During the paternity leave he reluctantly took with his first child, Brian K. Pinaire expected to get a lot done. As a workaholic with absolutely no intuitive understanding of children, Pinaire figured the baby would nap all day, allowing him to be immensely productive away from the office. It’s funny how foolish you are until you become wise.
Not only did he not get much accomplished during this period, he started to feel okay with that, realizing new priorities in his life. A second paternity leave, three years later, reinforced this sentiment, as have his subsequent experiences as the primary caregiver in the home due to his more flexible work schedule.
Sure, he remembers when children’s songs weren’t burned into his brain, when he wasn’t referred to as so-and-so’s dad on the playground, and when two living and breathing deadlines didn’t steal away so much of his time. But he wouldn’t go back. He’s proud to have evolved from a (sometimes) self-centered jerk to a (mostly) self-aware father and husband.
Pinaire’s musings on masculinity, adjustment, anxiety, intimacy, pride, doubt, perception, reality, and everything in between make This Is Not Your Father’s Fatherhood a witty, insightful, and entertaining read for fathers, mothers, and anyone who appreciates humorous depictions of an old sight in a new light.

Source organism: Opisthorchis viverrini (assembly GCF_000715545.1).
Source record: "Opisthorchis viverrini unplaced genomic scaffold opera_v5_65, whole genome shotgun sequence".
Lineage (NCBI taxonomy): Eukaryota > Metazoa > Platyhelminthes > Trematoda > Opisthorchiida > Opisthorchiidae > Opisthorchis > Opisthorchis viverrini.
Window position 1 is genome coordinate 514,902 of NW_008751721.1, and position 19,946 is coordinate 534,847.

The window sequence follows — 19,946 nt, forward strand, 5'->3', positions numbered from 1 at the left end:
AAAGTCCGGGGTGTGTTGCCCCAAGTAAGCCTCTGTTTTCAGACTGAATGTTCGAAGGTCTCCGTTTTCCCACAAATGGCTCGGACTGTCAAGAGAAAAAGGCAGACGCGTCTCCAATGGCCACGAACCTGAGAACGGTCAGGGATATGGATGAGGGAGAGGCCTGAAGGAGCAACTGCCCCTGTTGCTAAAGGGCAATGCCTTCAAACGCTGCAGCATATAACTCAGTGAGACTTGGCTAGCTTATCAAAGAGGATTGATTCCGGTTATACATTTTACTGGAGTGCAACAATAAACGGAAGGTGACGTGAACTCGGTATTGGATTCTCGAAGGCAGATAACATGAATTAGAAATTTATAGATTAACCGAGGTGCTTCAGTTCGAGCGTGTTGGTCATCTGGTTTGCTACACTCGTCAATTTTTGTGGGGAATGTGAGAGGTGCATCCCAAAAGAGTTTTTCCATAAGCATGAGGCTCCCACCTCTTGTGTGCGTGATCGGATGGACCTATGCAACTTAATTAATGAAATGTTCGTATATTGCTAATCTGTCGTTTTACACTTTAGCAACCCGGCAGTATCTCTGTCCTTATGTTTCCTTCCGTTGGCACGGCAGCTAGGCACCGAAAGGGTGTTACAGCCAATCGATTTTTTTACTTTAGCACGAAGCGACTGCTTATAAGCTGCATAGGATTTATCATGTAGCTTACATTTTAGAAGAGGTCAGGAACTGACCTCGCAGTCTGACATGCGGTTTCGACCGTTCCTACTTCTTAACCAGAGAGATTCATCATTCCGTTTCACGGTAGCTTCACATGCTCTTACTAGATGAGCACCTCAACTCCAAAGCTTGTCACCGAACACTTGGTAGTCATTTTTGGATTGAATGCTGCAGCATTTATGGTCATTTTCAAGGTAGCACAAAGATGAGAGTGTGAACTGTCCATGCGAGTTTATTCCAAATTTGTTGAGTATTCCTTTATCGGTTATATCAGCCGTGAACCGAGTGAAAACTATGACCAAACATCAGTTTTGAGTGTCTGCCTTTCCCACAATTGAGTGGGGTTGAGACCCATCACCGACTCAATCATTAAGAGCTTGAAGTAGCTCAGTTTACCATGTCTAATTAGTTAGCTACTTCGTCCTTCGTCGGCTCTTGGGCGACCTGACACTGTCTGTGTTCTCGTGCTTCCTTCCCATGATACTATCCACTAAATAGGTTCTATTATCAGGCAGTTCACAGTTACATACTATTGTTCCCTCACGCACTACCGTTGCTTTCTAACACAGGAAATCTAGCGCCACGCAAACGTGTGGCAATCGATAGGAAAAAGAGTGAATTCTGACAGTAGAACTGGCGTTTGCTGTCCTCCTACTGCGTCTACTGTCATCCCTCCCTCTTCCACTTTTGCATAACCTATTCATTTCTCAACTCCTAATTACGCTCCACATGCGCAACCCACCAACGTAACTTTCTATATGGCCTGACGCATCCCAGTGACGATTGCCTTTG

Bush v. Gore brought to the public's attention the significance of election law and the United States Supreme Court's role in structuring the rules that govern how campaigns and elections function in America. In this book, Brian K. Pinaire examines one expanding domain within this larger legal context: freedom of speech in the political process, or, what he terms, electoral speech law.
Specifically, Pinaire examines the Court's evolving conceptions of free speech in the electoral process and then traces the consequences of various debates and determinations from the post-World War II era to the present. In his analysis of the broad range of cases from this period, supplemented by four recent case study investigations, Pinaire explores competing visions of electoral expression in the marketplace of ideas, various methods for analyzing speech dilemmas, the multiple influences that shape the justices' notions of both the potential for and privileged status of electoral communication, and the ultimate implications of these Court rulings for American democracy.